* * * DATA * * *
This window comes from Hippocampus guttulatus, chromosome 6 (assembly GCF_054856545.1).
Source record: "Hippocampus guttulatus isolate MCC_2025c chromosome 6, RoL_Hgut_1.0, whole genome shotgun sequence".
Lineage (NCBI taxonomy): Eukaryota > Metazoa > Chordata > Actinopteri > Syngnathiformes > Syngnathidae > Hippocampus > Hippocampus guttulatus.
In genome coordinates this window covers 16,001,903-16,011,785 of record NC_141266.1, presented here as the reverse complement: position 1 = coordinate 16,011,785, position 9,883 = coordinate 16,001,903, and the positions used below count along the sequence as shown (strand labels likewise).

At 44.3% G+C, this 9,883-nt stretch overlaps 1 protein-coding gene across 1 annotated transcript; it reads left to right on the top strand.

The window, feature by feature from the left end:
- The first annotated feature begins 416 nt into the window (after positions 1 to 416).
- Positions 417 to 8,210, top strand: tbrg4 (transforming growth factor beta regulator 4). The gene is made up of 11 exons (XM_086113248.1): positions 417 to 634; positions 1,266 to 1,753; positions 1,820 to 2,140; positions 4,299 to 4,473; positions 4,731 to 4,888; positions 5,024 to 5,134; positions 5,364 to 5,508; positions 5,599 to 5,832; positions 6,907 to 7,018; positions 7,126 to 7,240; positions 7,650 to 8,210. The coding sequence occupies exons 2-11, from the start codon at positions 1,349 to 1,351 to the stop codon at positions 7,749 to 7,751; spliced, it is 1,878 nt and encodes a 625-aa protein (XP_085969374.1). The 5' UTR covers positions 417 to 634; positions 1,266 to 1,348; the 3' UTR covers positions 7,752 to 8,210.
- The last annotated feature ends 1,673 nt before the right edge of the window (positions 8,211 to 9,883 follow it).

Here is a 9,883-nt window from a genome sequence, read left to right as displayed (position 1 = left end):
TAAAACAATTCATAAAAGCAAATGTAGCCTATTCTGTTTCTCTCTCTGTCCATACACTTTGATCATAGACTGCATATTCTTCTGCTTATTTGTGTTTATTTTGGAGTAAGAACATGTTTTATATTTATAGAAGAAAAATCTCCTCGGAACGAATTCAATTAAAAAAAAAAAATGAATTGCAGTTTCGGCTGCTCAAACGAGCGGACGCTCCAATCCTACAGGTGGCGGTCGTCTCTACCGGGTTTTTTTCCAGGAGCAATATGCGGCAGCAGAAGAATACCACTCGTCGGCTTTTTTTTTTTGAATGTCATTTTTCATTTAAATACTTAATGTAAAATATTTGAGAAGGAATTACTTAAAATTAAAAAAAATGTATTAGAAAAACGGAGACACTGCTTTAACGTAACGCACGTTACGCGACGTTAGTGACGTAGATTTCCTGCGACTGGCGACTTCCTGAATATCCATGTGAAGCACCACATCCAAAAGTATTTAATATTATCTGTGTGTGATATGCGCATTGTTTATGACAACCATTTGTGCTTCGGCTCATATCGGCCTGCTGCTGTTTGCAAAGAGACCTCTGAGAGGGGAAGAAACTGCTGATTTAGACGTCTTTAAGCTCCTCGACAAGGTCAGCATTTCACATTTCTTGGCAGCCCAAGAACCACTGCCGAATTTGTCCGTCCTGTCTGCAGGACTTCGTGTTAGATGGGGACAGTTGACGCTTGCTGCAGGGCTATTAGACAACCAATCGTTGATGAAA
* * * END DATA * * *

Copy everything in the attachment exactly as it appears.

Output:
This window comes from Hippocampus guttulatus, chromosome 6 (assembly GCF_054856545.1).
Source record: "Hippocampus guttulatus isolate MCC_2025c chromosome 6, RoL_Hgut_1.0, whole genome shotgun sequence".
Lineage (NCBI taxonomy): Eukaryota > Metazoa > Chordata > Actinopteri > Syngnathiformes > Syngnathidae > Hippocampus > Hippocampus guttulatus.
In genome coordinates this window covers 16,001,903-16,011,785 of record NC_141266.1, presented here as the reverse complement: position 1 = coordinate 16,011,785, position 9,883 = coordinate 16,001,903, and the positions used below count along the sequence as shown (strand labels likewise).

At 44.3% G+C, this 9,883-nt stretch overlaps 1 protein-coding gene across 1 annotated transcript; it reads left to right on the top strand.

The window, feature by feature from the left end:
- The first annotated feature begins 416 nt into the window (after positions 1 to 416).
- Positions 417 to 8,210, top strand: tbrg4 (transforming growth factor beta regulator 4). The gene is made up of 11 exons (XM_086113248.1): positions 417 to 634; positions 1,266 to 1,753; positions 1,820 to 2,140; positions 4,299 to 4,473; positions 4,731 to 4,888; positions 5,024 to 5,134; positions 5,364 to 5,508; positions 5,599 to 5,832; positions 6,907 to 7,018; positions 7,126 to 7,240; positions 7,650 to 8,210. The coding sequence occupies exons 2-11, from the start codon at positions 1,349 to 1,351 to the stop codon at positions 7,749 to 7,751; spliced, it is 1,878 nt and encodes a 625-aa protein (XP_085969374.1). The 5' UTR covers positions 417 to 634; positions 1,266 to 1,348; the 3' UTR covers positions 7,752 to 8,210.
- The last annotated feature ends 1,673 nt before the right edge of the window (positions 8,211 to 9,883 follow it).

Here is a 9,883-nt window from a genome sequence, read left to right as displayed (position 1 = left end):
TAAAACAATTCATAAAAGCAAATGTAGCCTATTCTGTTTCTCTCTCTGTCCATACACTTTGATCATAGACTGCATATTCTTCTGCTTATTTGTGTTTATTTTGGAGTAAGAACATGTTTTATATTTATAGAAGAAAAATCTCCTCGGAACGAATTCAATTAAAAAAAAAAAATGAATTGCAGTTTCGGCTGCTCAAACGAGCGGACGCTCCAATCCTACAGGTGGCGGTCGTCTCTACCGGGTTTTTTTCCAGGAGCAATATGCGGCAGCAGAAGAATACCACTCGTCGGCTTTTTTTTTTTGAATGTCATTTTTCATTTAAATACTTAATGTAAAATATTTGAGAAGGAATTACTTAAAATTAAAAAAAATGTATTAGAAAAACGGAGACACTGCTTTAACGTAACGCACGTTACGCGACGTTAGTGACGTAGATTTCCTGCGACTGGCGACTTCCTGAATATCCATGTGAAGCACCACATCCAAAAGTATTTAATATTATCTGTGTGTGATATGCGCATTGTTTATGACAACCATTTGTGCTTCGGCTCATATCGGCCTGCTGCTGTTTGCAAAGAGACCTCTGAGAGGGGAAGAAACTGCTGATTTAGACGTCTTTAAGCTCCTCGACAAGGTCAGCATTTCACATTTCTTGGCAGCCCAAGAACCACTGCCGAATTTGTCCGTCCTGTCTGCAGGACTTCGTGTTAGATGGGGACAGTTGACGCTTGCTGCAGGGCTATTAGACAACCAATCGTTGATGAAA